There were few more unusual transfer sagas this January than that of Fernando Llorente, the Swansea City striker courted by Antonio Conte’s seemingly unstoppable Chelsea, with whom he will come face to face this weekend.
The irrepressible winning machine at the top of the Premier League had targeted Llorente as backup to Diego Costa, himself wanted by a clutch of clubs in the newly-minted Chinese Super League.
Llorente, the Spanish striker with a formidable CV – he has played for the likes of Juventus, Sevilla and has won a number of caps for his country – has never stood out as the kind of player able to tear trees from their roots in the Premier League.
Blessed with the good looks of a Hollywood leading man, Llorente is a burly centre forward but he is no longer the striker who scored over 100 goals for Athletic Bilbao and so impressed onlookers at Juventus, where he worked under Conte and formed a Scudetto-winning partnership with Carlos Tevez.
His form this season has been unremarkable yet, at the same time, solid and dependable. His eight goals for Swansea City have helped lift them to 15th in the table under the assured management of Paul Clement.
In January, the idea on Chelsea’s part was to bring Llorente in on a six-month loan and allow Michy Batshuayi – the gifted, if raw, Belgian striker signed from Marseille for a fee of £33 million – to leave on his own short-term deal and rediscover his eye for goal.
It was bold and, some would argue, regressive. Chelsea have never had the strongest record when it comes to youth, and replacing the 23-year-old Batshuayi with Llorente, eight years his senior, was sure to set tongues wagging.
Llorente was willing to reunite with Conte but has since issued a telling caveat, revealing that he was happy at Swansea and was more than willing to help save the Welsh side from the Premier League trapdoor.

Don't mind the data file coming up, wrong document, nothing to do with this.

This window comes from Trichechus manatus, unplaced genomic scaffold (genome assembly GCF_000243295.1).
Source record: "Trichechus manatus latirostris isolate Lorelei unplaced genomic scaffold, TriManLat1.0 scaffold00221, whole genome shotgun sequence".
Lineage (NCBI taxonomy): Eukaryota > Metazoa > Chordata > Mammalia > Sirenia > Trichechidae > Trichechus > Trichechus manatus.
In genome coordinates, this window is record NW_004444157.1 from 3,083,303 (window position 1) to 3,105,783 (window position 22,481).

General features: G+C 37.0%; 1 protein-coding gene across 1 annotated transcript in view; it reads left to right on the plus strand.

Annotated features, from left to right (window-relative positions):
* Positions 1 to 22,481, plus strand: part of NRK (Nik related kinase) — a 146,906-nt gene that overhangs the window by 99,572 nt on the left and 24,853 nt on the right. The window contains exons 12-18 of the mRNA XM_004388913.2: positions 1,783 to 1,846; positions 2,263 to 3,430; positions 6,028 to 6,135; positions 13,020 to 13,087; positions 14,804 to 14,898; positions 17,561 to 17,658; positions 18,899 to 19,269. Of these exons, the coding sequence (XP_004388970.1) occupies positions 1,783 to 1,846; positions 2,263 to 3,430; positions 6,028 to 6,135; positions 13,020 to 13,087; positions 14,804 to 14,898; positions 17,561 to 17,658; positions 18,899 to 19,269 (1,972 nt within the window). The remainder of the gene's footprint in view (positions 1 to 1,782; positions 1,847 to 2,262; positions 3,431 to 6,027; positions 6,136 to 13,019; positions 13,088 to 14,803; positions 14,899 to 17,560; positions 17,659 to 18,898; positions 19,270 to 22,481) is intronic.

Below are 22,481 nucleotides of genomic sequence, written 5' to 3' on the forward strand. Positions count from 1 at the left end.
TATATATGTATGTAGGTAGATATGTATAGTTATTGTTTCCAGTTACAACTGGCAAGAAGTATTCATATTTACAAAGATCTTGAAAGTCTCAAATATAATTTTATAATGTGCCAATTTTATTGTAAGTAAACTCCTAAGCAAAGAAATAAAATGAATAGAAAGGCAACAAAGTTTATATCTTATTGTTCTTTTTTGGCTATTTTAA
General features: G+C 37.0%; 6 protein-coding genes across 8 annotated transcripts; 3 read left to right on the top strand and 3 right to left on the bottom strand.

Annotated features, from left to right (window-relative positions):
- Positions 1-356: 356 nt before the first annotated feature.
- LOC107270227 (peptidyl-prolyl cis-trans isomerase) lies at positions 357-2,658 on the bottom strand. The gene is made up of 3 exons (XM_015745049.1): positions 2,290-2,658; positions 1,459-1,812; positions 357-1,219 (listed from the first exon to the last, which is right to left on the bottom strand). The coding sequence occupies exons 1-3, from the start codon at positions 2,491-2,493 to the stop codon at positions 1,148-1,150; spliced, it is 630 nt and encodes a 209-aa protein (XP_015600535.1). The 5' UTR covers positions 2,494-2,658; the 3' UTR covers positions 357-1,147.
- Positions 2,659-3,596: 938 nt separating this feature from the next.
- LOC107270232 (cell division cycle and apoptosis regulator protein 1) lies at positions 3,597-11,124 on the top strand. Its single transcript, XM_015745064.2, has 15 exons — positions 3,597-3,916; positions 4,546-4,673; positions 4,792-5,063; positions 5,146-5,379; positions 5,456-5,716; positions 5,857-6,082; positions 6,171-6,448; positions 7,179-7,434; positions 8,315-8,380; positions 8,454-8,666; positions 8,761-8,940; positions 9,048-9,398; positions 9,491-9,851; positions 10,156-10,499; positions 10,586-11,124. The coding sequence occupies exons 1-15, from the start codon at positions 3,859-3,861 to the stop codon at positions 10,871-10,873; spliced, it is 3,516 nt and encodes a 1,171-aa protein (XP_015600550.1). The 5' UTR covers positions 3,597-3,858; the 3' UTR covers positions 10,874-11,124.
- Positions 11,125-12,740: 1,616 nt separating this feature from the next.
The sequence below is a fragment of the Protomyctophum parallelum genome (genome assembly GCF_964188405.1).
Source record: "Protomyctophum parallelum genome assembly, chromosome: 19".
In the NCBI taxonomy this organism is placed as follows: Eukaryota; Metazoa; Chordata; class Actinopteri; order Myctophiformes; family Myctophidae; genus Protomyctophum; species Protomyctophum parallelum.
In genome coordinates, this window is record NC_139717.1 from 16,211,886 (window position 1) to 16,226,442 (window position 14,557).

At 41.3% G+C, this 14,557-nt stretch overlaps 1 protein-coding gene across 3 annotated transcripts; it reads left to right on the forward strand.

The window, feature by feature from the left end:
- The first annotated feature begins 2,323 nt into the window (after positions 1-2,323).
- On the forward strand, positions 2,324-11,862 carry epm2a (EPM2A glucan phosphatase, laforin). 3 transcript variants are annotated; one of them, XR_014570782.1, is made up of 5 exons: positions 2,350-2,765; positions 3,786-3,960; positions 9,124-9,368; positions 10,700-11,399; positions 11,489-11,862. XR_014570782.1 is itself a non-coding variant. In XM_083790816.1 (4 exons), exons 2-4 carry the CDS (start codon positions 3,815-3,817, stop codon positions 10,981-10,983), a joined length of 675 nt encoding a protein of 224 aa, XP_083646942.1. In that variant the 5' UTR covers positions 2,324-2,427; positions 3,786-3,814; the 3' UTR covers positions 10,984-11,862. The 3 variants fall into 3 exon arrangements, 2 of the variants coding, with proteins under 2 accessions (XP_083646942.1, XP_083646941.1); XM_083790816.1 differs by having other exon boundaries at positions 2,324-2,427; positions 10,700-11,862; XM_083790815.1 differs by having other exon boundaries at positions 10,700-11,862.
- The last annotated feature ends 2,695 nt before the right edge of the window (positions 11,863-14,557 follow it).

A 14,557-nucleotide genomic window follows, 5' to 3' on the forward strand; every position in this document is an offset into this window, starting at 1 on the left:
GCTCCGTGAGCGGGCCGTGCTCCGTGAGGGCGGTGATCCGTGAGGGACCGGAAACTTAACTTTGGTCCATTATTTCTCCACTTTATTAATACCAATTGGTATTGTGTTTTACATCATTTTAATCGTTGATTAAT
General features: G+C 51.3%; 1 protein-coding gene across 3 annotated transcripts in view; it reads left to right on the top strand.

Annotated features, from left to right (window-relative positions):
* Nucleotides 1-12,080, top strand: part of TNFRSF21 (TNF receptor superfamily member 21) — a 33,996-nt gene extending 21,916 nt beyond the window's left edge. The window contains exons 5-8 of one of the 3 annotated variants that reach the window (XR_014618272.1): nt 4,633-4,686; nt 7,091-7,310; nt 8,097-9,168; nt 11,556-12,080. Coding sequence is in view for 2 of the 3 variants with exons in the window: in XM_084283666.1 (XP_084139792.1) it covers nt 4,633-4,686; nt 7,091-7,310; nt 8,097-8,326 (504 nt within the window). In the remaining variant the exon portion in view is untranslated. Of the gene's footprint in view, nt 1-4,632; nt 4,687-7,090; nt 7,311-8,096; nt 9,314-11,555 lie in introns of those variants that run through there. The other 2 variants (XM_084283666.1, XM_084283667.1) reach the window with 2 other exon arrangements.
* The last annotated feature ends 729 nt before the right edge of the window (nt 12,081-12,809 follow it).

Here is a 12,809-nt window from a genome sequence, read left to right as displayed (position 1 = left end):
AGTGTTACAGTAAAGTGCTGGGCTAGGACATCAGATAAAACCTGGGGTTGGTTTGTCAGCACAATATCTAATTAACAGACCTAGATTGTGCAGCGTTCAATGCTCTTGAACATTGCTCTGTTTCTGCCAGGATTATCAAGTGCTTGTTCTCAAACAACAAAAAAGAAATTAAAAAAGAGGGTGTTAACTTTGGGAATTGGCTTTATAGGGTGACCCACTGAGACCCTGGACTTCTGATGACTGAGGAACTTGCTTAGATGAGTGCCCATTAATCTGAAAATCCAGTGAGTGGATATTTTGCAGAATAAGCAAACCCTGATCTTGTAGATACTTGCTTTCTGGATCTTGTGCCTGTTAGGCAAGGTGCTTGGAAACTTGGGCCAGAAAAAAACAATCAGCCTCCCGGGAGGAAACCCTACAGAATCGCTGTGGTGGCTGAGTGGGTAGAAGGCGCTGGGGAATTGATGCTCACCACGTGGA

"I already know Conte from Juventus," he said. "But it's difficult in the winter when there's a way out from a side you're playing for and it's normal that they didn't go ahead with the deal.
"I'm very focused on the team and am looking forward to helping save us from relegation. The last few games I've been happy with as we've gotten away from the bottom."
Clement, for his part, understandably wanted Llorente to stay; Swansea’s striking options are thin at best and downright awful at worst. Jordan Ayew and Borja Baston form the backup brigade to Llorente and they have scored one Premier League goal between them in their entire careers.
Thus Llorente must continue his scoring rate for the remainder of the season if Swansea are to survive.
While Gylfi Sigurdsson remains a mercurial presence in midfield, matching Llorente’s tally of eight goals this season and prompting evermore questions about Tottenham’s willingness to let him leave the club, Llorente is the focal point, the figurehead of a team scrapping for every point.
And, though his aesthetic may suggest differently, Llorente is perfect for that; he has always known where the net is and, in recent years, has allied his eye for goal with a fierce tenacity.
A fire burns within Llorente and he is unlikely to allow anything to stand in his way as he continues his quest to rescue his current employers, with his manager holding no doubts over his commitment.
"It can put questions in a player's mind when you have clubs like Chelsea being linked with you, but in my conversations with him he has been happy here, and he has been happy with how he has seen the team is starting to play," Clement said. "He is very important to us."
When Swansea visit Stamford Bridge this coming Saturday, Llorente will have a point to prove and Clement must hope that, come full-time, Conte will feel a tinge of regret about his failure to push the surprising deal through.